Getting back to normal – how to cope with the change

by | May 10, 2021

There is no doubt that the Coronavirus pandemic adversely affected the mental health of the population. A study published in the Lancet ( tracked the mental health of 53,000 people before the pandemic and into the first lockdown, and results showed an immediate increase in mental distress in people aged 16 and over.

There has been a slight improvement in anxiety levels over the past year, according to the UK Office for National Statistics (ONS), but the origin of the stress has changed, and the anxiety is now focused around the lifting of restrictions. Anxiety UK found that the pressure to socialise is a big concern and about 20% of 900 people polled were anxious about returning to work. Additionally, 23% were concerned about using public transport and 23% felt they may be under pressure by employers to return to work before they were ready.

The situation we find ourselves in now (in the UK) is that vaccine take-up has exceeded expectations; the number of infections has gone down dramatically and we are no longer seeing those desperate figures of hospitalisations and deaths due to Covid-19.

This means we are able to meet up with family and friends again in gardens or for drinks or a meal outdoors; many team sports have resumed and gyms and swimming pools have reopened; there are stores and retail spaces available to shop in once more.

This is all good news, right? So why is getting life back a source of anxiety for some people?

Well, our primitive brains, the part of the mind that brings about the fight/flight response in the face of danger, have been informing us for some time now that we need to keep safe by avoiding being close to other people. This message that it is not safe to mix with others is very strong – it is about our survival – so it can take a while for an adjustment to be made and for these activities to be perceived as safe again.

How can we cope better with the changes as we go back to ‘normal’?

A lot of fear and anxiety comes from the things we cannot control, but some peace of mind can be gained by taking control of those things you can control. For example having a good daily routine with regular meal patterns; taking scheduled periods of exercise and sticking to a regular bed time will help with that feeling of being in control.

You can begin to vary these routines as you feel more comfortable – gradually adding in a different walking route, trying a different coffee shop or seeing a different person each week. If you try something and it doesn’t feel right, then leave it for a while before you try again – or try something else. There is no rush, take things at a pace that is comfortable for you. Notice what does work and do more of it and congratulate yourself for taking that brave step forward.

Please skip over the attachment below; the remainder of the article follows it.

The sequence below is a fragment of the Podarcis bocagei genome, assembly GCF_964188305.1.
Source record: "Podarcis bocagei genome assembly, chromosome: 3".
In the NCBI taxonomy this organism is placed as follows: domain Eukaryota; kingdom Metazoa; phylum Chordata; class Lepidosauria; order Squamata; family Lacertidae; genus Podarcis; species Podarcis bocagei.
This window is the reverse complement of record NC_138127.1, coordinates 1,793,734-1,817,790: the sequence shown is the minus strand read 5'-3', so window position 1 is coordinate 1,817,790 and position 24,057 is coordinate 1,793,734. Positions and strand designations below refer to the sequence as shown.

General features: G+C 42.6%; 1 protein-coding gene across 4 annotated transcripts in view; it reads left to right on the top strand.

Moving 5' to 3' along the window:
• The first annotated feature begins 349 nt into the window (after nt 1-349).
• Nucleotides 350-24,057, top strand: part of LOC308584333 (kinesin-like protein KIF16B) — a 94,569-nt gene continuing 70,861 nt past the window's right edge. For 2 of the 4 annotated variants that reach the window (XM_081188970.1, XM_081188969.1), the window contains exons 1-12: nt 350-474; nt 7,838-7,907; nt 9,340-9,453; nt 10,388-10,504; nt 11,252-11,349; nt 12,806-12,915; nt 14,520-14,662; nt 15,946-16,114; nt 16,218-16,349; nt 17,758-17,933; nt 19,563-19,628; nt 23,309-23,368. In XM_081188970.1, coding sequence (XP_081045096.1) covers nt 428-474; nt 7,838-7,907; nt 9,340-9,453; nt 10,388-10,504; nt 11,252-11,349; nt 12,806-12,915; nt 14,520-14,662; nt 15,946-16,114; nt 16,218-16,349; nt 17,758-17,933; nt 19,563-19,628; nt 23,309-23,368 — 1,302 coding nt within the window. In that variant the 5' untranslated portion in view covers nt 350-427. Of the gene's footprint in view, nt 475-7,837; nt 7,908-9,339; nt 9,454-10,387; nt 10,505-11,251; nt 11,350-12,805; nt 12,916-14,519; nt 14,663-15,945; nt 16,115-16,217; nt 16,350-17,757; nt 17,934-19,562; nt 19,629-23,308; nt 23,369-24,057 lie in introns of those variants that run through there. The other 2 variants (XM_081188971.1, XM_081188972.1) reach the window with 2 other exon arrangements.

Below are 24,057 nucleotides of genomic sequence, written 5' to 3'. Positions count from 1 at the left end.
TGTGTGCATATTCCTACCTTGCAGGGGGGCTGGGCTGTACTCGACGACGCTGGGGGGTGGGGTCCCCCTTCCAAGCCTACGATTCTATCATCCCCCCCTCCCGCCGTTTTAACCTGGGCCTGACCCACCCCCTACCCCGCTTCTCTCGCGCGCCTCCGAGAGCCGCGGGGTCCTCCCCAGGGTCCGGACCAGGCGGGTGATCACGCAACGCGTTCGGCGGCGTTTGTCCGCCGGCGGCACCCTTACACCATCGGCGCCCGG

Don’t compare yourself with others – we don’t all react the same way to things. You are you, and you will do the best you can. If friends and family are moving too quickly for you, that’s OK, you will get there in your own time.

Try and think in a positive way by not indulging in negative forecasting. That primitive brain likes us to look ahead and consider all the possible hurdles – asking ‘What if this happens?’, ‘What if I can’t do that?’ Keep your thoughts in the here and now. We cannot possibly consider or prepare for all the potential outcomes of a situation coming up in the future, so concentrate on the moment and enjoy what is happening right now.

Choose who you want to start to socialise with, and where. Take it one step at a time, gradually easing out of your comfort zone with people and places you trust. You want your primitive mind to begin to recognise situations as safe in order for anxiety to be reduced, so take it at a steady pace that is right for you.

Can I help?

You can change your brain to cope with this new ‘normal’. Our amazing brains are ‘plastic’ and we can change the way we think about things and the way we react to things. I see these changes in my clients every day, and it really isn’t too difficult to achieve when you understand a bit more about how the brain works.

If you are finding it hard to cope with the challenges of moving back into society, or getting back into the workplace and want some help, please consider Solution Focused Hypnotherapy. The techniques we use can help you to move forward – taking small achievable steps towards how you want things to be. Putting you back in control.